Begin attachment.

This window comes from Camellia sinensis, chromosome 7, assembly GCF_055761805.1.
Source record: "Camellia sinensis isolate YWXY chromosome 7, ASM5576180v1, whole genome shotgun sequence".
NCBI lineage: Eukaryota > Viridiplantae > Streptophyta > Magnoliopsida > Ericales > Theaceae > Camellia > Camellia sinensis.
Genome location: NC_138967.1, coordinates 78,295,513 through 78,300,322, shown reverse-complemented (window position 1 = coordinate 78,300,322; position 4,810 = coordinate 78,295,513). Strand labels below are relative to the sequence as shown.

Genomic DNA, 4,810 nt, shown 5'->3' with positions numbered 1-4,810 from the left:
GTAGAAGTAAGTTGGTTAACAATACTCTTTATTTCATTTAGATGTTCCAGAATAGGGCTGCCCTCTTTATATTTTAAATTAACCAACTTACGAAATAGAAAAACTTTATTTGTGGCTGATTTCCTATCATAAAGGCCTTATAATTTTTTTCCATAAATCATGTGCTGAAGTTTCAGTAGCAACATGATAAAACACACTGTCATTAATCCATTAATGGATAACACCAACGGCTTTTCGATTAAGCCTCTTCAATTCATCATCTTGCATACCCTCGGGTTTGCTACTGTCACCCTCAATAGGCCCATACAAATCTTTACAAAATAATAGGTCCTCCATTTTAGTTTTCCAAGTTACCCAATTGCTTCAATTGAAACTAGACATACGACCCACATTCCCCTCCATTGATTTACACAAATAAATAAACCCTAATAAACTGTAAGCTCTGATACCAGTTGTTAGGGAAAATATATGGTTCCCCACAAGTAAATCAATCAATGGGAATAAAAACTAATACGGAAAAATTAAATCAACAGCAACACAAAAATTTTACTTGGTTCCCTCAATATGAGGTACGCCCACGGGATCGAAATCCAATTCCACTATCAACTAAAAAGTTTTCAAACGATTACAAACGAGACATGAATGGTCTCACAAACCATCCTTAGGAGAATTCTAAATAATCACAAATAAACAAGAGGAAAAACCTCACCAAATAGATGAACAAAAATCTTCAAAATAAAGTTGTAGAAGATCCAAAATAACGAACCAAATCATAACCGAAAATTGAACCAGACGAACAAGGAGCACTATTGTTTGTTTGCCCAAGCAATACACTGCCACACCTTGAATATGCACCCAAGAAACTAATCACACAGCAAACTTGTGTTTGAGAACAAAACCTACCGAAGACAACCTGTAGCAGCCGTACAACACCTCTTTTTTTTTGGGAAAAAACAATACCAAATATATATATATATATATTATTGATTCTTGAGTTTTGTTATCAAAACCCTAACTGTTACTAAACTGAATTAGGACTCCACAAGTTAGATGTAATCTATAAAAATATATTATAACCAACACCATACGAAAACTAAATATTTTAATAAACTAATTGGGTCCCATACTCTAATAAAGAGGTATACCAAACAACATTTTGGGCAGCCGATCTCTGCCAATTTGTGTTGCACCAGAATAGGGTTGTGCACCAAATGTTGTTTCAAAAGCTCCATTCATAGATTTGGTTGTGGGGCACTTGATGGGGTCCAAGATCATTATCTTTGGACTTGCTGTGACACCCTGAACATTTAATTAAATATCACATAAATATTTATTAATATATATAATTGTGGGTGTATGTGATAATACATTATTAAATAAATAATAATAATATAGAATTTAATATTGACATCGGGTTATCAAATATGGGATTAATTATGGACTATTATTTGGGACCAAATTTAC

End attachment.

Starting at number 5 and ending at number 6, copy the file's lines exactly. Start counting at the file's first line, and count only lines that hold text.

Genomic DNA, 4,810 nt, shown 5'->3' with positions numbered 1-4,810 from the left:
GTAGAAGTAAGTTGGTTAACAATACTCTTTATTTCATTTAGATGTTCCAGAATAGGGCTGCCCTCTTTATATTTTAAATTAACCAACTTACGAAATAGAAAAACTTTATTTGTGGCTGATTTCCTATCATAAAGGCCTTATAATTTTTTTCCATAAATCATGTGCTGAAGTTTCAGTAGCAACATGATAAAACACACTGTCATTAATCCATTAATGGATAACACCAACGGCTTTTCGATTAAGCCTCTTCAATTCATCATCTTGCATACCCTCGGGTTTGCTACTGTCACCCTCAATAGGCCCATACAAATCTTTACAAAATAATAGGTCCTCCATTTTAGTTTTCCAAGTTACCCAATTGCTTCAATTGAAACTAGACATACGACCCACATTCCCCTCCATTGATTTACACAAATAAATAAACCCTAATAAACTGTAAGCTCTGATACCAGTTGTTAGGGAAAATATATGGTTCCCCACAAGTAAATCAATCAATGGGAATAAAAACTAATACGGAAAAATTAAATCAACAGCAACACAAAAATTTTACTTGGTTCCCTCAATATGAGGTACGCCCACGGGATCGAAATCCAATTCCACTATCAACTAAAAAGTTTTCAAACGATTACAAACGAGACATGAATGGTCTCACAAACCATCCTTAGGAGAATTCTAAATAATCACAAATAAACAAGAGGAAAAACCTCACCAAATAGATGAACAAAAATCTTCAAAATAAAGTTGTAGAAGATCCAAAATAACGAACCAAATCATAACCGAAAATTGAACCAGACGAACAAGGAGCACTATTGTTTGTTTGCCCAAGCAATACACTGCCACACCTTGAATATGCACCCAAGAAACTAATCACACAGCAAACTTGTGTTTGAGAACAAAACCTACCGAAGACAACCTGTAGCAGCCGTACAACACCTCTTTTTTTTTGGGAAAAAACAATACCAAATATATATATATATATATTATTGATTCTTGAGTTTTGTTATCAAAACCCTAACTGTTACTAAACTGAATTAGGACTCCACAAGTTAGATGTAATCTATAAAAATATATTATAACCAACACCATACGAAAACTAAATATTTTAATAAACTAATTGGGTCCCATACTCTAATAAAGAGGTATACCAAACAACATTTTGGGCAGCCGATCTCTGCCAATTTGTGTTGCACCAGAATAGGGTTGTGCACCAAATGTTGTTTCAAAAGCTCCATTCATAGATTTGGTTGTGGGGCACTTGATGGGGTCCAAGATCATTATCTTTGGACTTGCTGTGACACCCTGAACATTTAATTAAATATCACATAAATATTTATTAATATATATAATTGTGGGTGTATGTGATAATACATTATTAAATAAATAATAATAATATAGAATTTAATATTGACATCGGGTTATCAAATATGGGATTAATTATGGACTATTATTTGGGACCAAATTTAC